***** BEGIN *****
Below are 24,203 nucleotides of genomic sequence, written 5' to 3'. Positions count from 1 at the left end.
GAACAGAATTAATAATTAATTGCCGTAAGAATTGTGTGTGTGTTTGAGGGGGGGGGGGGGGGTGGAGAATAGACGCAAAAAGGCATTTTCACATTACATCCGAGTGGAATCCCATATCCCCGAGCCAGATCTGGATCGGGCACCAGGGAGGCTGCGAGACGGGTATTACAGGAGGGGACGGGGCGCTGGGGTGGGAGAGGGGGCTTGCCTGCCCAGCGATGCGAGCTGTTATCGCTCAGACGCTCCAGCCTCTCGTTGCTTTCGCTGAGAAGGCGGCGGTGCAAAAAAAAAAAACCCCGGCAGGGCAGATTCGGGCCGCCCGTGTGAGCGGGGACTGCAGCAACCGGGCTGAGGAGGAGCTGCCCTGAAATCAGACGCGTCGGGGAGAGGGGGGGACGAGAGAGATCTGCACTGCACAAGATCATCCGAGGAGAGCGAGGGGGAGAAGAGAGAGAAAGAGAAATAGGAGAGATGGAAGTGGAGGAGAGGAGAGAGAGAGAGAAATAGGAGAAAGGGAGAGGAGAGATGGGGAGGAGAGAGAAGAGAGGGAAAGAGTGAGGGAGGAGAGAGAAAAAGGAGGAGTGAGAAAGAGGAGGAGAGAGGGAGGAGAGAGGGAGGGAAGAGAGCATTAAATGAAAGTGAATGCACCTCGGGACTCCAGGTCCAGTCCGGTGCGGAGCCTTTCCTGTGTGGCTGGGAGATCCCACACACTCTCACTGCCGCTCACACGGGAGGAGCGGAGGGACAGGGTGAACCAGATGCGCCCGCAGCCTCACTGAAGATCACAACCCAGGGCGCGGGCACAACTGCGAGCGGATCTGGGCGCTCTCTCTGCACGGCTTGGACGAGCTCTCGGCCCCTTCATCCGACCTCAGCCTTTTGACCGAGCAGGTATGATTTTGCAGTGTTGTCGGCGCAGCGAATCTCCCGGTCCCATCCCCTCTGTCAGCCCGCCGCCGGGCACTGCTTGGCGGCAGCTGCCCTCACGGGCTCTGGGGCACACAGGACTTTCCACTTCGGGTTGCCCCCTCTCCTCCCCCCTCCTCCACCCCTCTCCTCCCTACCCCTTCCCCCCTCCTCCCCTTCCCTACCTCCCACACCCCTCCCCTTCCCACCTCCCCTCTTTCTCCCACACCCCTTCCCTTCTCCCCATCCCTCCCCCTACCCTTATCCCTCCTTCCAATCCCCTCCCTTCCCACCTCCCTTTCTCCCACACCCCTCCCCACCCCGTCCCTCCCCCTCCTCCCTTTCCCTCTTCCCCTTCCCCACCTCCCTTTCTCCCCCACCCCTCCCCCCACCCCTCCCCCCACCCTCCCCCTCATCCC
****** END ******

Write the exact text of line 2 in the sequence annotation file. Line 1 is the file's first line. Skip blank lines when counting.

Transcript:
GAACAGAATTAATAATTAATTGCCGTAAGAATTGTGTGTGTGTTTGAGGGGGGGGGGGGGGGTGGAGAATAGACGCAAAAAGGCATTTTCACATTACATCCGAGTGGAATCCCATATCCCCGAGCCAGATCTGGATCGGGCACCAGGGAGGCTGCGAGACGGGTATTACAGGAGGGGACGGGGCGCTGGGGTGGGAGAGGGGGCTTGCCTGCCCAGCGATGCGAGCTGTTATCGCTCAGACGCTCCAGCCTCTCGTTGCTTTCGCTGAGAAGGCGGCGGTGCAAAAAAAAAAAACCCCGGCAGGGCAGATTCGGGCCGCCCGTGTGAGCGGGGACTGCAGCAACCGGGCTGAGGAGGAGCTGCCCTGAAATCAGACGCGTCGGGGAGAGGGGGGGACGAGAGAGATCTGCACTGCACAAGATCATCCGAGGAGAGCGAGGGGGAGAAGAGAGAGAAAGAGAAATAGGAGAGATGGAAGTGGAGGAGAGGAGAGAGAGAGAGAAATAGGAGAAAGGGAGAGGAGAGATGGGGAGGAGAGAGAAGAGAGGGAAAGAGTGAGGGAGGAGAGAGAAAAAGGAGGAGTGAGAAAGAGGAGGAGAGAGGGAGGAGAGAGGGAGGGAAGAGAGCATTAAATGAAAGTGAATGCACCTCGGGACTCCAGGTCCAGTCCGGTGCGGAGCCTTTCCTGTGTGGCTGGGAGATCCCACACACTCTCACTGCCGCTCACACGGGAGGAGCGGAGGGACAGGGTGAACCAGATGCGCCCGCAGCCTCACTGAAGATCACAACCCAGGGCGCGGGCACAACTGCGAGCGGATCTGGGCGCTCTCTCTGCACGGCTTGGACGAGCTCTCGGCCCCTTCATCCGACCTCAGCCTTTTGACCGAGCAGGTATGATTTTGCAGTGTTGTCGGCGCAGCGAATCTCCCGGTCCCATCCCCTCTGTCAGCCCGCCGCCGGGCACTGCTTGGCGGCAGCTGCCCTCACGGGCTCTGGGGCACACAGGACTTTCCACTTCGGGTTGCCCCCTCTCCTCCCCCCTCCTCCACCCCTCTCCTCCCTACCCCTTCCCCCCTCCTCCCCTTCCCTACCTCCCACACCCCTCCCCTTCCCACCTCCCCTCTTTCTCCCACACCCCTTCCCTTCTCCCCATCCCTCCCCCTACCCTTATCCCTCCTTCCAATCCCCTCCCTTCCCACCTCCCTTTCTCCCACACCCCTCCCCACCCCGTCCCTCCCCCTCCTCCCTTTCCCTCTTCCCCTTCCCCACCTCCCTTTCTCCCCCACCCCTCCCCCCACCCCTCCCCCCACCCTCCCCCTCATCCC